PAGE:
Abraham Lincoln

Abraham Lincoln made many decisions in the war. He was confronted with the hardest decision any president is required to make- how to respond to an attack on the country. He made the fateful decision to use military force to suppress the rebellion. He was a known to oppose slavery, and when he was elected the South Carolina legislature felt threatened. The delegates called for a state convention and voted to remove the state of South Carolina from the United States of America. The secession of South Carolina began the secession of nine more states- Mississippi, Florida, Alabama, Georgia, Louisiana, Virginia, Arkansas, Tennessee, and North Carolina. Those states eventually formed the Confederate Sates of America. At Lincoln’s inauguration on March 4, he said he had no plans to end slavery in the states where it already existed, but would also not accept secession. “We are not enemies, but friends. We must not be enemies. Though passion may have strained, it must not break out bonds of affection.” Later on he planned to send supplies to Fort Sumter, and alerted the state in advance to avoid hostilities. However South Carolina suspected a trick, which Robert Anderson, the commander of the fort was asked to surrender immediately. He offered to surrender, but only after he had used his supplies. On April 12 his offer was rejected, and the Civil War began with shots fired on the fort, and eventually the fort was surrendered to South Carolina. On March 8, 1862 Lincoln was impatient with General McClellan’s inactivity, relieving General McClellan of command and giving him command of the Army of the Potomac to attack Richmond. On September 17, General McClellan caught General Lee’s Confederate forces near Sharpsburg, Maryland. 2,108 Union soldiers were killed and 9,549 were wounded, and 2,700 Confederate soldiers were killed and 9,029 wounded being the bloodiest day of the war. This battle convinced the British and French to reserve action, and gave Lincoln the opportunity to announce his Preliminary Emancipation Proclamation, which would free all the slaves in areas rebelling against the United States. On December 1862 Lincoln replaced McClellan with Major- General Ambrose E. Burnside. General McClellan was given command of the army of the Potomac and ordered to attack Richmond, which marked the beginning of the peninsular campaign. General Burnside’s forces were defeated in a series of attacks against Confederate forces at Fredericksburg, Virginia, and so General Joseph Hooker replaced General Burnside. On March 1863, an act was passed because of recruiting difficulties, to make all men between the ages of 20-45 liable for military service. People could avoid the service by finding a substitute or paying a fee. Riots in working-class sections of New York City broke out in protest and the act also was seen unfair to the poor. On November 1864, the Republican Party nominated Abraham Lincoln as its presidential candidate and Andrew Johnson for vice-president. Wide spread war-weariness at one point in the North made it seem like a victory for Lincoln was doubtful. However, Sherman had victory in Atlanta and that boosted Lincoln’s popularity and helped him win the re-election by a lot. On April 1865, President Lincoln was watching a performance at Ford’s Theatre in Washington D.C. called “Our American Cousin”, he was shot by john Wilkes Booth, an actor from Maryland obsessed with avenging the Confederate defeat. Lincoln died the next morning and Booth escaped from Virginia. Eleven days later Booth was cornered in a burning barn and was shot fatally by a union soldier. With nine other people involved in Lincoln’s assassination; four were imprisoned, for were hanged, and one acquitted. In all, Abraham Lincoln did a good job making the decisions he did in the Civil War.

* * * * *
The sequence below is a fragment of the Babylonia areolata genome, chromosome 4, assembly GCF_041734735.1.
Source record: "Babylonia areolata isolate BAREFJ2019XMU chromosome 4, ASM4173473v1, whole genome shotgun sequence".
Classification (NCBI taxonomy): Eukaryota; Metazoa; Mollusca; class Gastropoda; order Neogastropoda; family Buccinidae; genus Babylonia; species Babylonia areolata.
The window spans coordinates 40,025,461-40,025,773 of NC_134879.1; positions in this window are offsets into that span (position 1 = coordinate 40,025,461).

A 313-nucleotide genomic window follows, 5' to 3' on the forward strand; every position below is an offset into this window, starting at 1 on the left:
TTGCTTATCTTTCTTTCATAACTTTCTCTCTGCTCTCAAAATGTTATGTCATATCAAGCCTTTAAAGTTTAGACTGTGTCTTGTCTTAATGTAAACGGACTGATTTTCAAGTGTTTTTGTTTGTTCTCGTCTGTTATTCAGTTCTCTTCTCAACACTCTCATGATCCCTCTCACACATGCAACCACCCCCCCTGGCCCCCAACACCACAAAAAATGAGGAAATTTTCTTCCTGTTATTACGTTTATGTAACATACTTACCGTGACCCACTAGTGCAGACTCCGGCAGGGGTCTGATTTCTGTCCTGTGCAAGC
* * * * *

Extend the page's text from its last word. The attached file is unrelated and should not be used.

Leave a Reply

Fill in your details below or click an icon to log in:

WordPress.com Logo

You are commenting using your WordPress.com account. Log Out /  Change )

Google+ photo

You are commenting using your Google+ account. Log Out /  Change )

Twitter picture

You are commenting using your Twitter account. Log Out /  Change )

Facebook photo

You are commenting using your Facebook account. Log Out /  Change )


Connecting to %s